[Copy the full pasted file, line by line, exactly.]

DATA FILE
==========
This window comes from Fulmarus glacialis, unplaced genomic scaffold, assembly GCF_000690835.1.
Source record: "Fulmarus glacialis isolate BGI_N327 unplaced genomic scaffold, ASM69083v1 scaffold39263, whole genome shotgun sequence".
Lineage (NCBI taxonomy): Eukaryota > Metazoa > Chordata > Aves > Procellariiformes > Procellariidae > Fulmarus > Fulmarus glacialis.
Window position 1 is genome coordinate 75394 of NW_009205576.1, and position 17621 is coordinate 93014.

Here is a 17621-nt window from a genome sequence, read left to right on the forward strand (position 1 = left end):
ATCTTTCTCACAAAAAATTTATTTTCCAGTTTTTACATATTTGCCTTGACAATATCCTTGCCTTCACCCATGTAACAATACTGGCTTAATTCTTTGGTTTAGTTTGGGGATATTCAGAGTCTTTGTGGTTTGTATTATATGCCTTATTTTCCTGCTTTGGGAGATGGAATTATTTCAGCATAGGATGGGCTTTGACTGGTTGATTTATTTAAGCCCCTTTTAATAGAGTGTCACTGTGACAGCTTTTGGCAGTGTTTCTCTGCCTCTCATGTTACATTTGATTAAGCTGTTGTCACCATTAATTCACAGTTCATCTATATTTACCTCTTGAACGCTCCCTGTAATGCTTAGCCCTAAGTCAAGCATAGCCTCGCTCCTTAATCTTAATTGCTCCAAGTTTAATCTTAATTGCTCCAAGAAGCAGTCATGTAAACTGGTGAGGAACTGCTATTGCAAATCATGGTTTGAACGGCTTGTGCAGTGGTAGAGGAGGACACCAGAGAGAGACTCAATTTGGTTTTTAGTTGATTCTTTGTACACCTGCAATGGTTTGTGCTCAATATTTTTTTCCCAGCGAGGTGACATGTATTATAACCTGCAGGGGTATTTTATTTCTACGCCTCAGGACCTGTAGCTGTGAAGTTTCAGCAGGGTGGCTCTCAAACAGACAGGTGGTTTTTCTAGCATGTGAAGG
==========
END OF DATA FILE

This window comes from Fulmarus glacialis, unplaced genomic scaffold, assembly GCF_000690835.1.
Source record: "Fulmarus glacialis isolate BGI_N327 unplaced genomic scaffold, ASM69083v1 scaffold39263, whole genome shotgun sequence".
Lineage (NCBI taxonomy): Eukaryota > Metazoa > Chordata > Aves > Procellariiformes > Procellariidae > Fulmarus > Fulmarus glacialis.
Window position 1 is genome coordinate 75394 of NW_009205576.1, and position 17621 is coordinate 93014.

Here is a 17621-nt window from a genome sequence, read left to right on the forward strand (position 1 = left end):
ATCTTTCTCACAAAAAATTTATTTTCCAGTTTTTACATATTTGCCTTGACAATATCCTTGCCTTCACCCATGTAACAATACTGGCTTAATTCTTTGGTTTAGTTTGGGGATATTCAGAGTCTTTGTGGTTTGTATTATATGCCTTATTTTCCTGCTTTGGGAGATGGAATTATTTCAGCATAGGATGGGCTTTGACTGGTTGATTTATTTAAGCCCCTTTTAATAGAGTGTCACTGTGACAGCTTTTGGCAGTGTTTCTCTGCCTCTCATGTTACATTTGATTAAGCTGTTGTCACCATTAATTCACAGTTCATCTATATTTACCTCTTGAACGCTCCCTGTAATGCTTAGCCCTAAGTCAAGCATAGCCTCGCTCCTTAATCTTAATTGCTCCAAGTTTAATCTTAATTGCTCCAAGAAGCAGTCATGTAAACTGGTGAGGAACTGCTATTGCAAATCATGGTTTGAACGGCTTGTGCAGTGGTAGAGGAGGACACCAGAGAGAGACTCAATTTGGTTTTTAGTTGATTCTTTGTACACCTGCAATGGTTTGTGCTCAATATTTTTTTCCCAGCGAGGTGACATGTATTATAACCTGCAGGGGTATTTTATTTCTACGCCTCAGGACCTGTAGCTGTGAAGTTTCAGCAGGGTGGCTCTCAAACAGACAGGTGGTTTTTCTAGCATGTGAAGG